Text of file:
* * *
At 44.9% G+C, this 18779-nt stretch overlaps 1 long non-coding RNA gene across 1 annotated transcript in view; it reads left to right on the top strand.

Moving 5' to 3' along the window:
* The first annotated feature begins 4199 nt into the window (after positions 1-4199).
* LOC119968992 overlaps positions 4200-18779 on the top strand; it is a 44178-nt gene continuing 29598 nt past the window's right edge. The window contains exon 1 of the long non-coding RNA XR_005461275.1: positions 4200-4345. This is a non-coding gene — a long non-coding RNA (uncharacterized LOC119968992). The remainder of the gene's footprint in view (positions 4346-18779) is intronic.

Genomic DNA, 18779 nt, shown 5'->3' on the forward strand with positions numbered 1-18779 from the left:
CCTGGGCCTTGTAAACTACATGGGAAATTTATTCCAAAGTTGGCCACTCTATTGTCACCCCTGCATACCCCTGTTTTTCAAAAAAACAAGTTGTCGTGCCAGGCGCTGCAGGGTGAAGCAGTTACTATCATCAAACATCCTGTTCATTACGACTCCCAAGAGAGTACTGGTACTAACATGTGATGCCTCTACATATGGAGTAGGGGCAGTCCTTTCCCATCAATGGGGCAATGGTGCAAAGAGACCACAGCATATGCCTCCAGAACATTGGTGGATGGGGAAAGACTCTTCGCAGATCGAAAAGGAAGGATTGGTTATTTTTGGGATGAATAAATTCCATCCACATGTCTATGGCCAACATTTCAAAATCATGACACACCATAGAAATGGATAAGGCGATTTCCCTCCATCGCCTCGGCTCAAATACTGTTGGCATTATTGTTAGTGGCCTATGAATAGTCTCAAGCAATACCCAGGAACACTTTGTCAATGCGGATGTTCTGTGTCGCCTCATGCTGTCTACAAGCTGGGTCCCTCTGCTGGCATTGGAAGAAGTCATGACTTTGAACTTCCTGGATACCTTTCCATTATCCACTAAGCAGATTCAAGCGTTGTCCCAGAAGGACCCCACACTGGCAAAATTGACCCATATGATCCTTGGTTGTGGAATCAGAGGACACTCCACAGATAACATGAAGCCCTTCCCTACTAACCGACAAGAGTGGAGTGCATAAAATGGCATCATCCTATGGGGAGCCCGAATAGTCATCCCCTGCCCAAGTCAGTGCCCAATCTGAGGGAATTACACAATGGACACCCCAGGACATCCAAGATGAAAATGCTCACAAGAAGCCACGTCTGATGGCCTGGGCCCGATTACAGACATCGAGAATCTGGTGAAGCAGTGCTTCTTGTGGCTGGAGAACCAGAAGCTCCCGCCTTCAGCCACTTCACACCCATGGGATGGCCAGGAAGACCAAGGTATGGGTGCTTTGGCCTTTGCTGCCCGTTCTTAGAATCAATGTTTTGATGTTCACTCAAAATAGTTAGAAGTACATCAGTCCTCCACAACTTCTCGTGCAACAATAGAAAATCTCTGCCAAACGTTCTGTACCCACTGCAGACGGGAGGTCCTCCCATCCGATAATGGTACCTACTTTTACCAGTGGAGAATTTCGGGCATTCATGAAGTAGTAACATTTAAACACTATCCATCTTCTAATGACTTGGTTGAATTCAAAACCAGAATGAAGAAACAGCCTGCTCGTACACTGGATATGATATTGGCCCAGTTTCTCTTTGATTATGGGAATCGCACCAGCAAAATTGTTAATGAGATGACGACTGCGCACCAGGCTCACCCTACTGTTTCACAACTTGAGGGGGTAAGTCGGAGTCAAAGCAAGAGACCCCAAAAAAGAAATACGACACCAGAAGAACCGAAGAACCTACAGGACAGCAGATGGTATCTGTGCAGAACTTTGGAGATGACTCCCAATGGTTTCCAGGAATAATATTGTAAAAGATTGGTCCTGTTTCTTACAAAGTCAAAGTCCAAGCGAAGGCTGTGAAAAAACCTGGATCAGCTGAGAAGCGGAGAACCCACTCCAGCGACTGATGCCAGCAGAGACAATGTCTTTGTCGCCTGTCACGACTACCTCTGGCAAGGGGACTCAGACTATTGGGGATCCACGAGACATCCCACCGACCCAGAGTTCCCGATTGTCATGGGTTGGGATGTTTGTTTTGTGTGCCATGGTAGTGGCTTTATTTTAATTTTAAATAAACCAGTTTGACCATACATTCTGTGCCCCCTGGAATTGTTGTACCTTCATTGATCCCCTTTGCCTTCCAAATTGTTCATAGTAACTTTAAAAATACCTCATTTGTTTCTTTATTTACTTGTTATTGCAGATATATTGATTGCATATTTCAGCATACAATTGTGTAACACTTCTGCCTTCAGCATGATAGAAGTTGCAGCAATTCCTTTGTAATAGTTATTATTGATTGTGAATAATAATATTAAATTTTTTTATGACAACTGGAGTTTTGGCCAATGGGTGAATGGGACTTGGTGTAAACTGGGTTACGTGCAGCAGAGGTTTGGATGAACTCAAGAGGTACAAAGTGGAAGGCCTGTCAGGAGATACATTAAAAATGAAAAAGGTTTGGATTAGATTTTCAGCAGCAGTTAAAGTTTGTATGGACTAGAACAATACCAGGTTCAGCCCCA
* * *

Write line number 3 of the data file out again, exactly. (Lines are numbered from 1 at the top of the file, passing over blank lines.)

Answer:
* The first annotated feature begins 4199 nt into the window (after positions 1-4199).